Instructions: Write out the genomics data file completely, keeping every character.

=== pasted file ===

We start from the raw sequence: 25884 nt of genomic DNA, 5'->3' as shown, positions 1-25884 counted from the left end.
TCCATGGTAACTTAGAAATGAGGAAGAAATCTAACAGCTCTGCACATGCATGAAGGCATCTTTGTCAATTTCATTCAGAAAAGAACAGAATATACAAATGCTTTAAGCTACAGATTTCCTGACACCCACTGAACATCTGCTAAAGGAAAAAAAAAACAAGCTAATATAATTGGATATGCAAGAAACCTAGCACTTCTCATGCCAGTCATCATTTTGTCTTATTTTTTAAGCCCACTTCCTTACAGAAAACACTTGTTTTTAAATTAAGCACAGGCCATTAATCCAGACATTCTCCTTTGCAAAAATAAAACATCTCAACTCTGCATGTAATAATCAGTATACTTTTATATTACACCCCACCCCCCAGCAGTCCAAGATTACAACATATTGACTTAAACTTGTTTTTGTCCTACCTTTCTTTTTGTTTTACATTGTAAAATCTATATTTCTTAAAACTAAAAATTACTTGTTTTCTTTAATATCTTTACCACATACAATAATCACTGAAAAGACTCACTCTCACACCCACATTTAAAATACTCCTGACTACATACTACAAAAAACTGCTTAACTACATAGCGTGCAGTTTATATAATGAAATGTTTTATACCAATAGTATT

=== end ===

We start from the raw sequence: 25884 nt of genomic DNA, 5'->3' as shown, positions 1-25884 counted from the left end.
TCCATGGTAACTTAGAAATGAGGAAGAAATCTAACAGCTCTGCACATGCATGAAGGCATCTTTGTCAATTTCATTCAGAAAAGAACAGAATATACAAATGCTTTAAGCTACAGATTTCCTGACACCCACTGAACATCTGCTAAAGGAAAAAAAAAACAAGCTAATATAATTGGATATGCAAGAAACCTAGCACTTCTCATGCCAGTCATCATTTTGTCTTATTTTTTAAGCCCACTTCCTTACAGAAAACACTTGTTTTTAAATTAAGCACAGGCCATTAATCCAGACATTCTCCTTTGCAAAAATAAAACATCTCAACTCTGCATGTAATAATCAGTATACTTTTATATTACACCCCACCCCCCAGCAGTCCAAGATTACAACATATTGACTTAAACTTGTTTTTGTCCTACCTTTCTTTTTGTTTTACATTGTAAAATCTATATTTCTTAAAACTAAAAATTACTTGTTTTCTTTAATATCTTTACCACATACAATAATCACTGAAAAGACTCACTCTCACACCCACATTTAAAATACTCCTGACTACATACTACAAAAAACTGCTTAACTACATAGCGTGCAGTTTATATAATGAAATGTTTTATACCAATAGTATT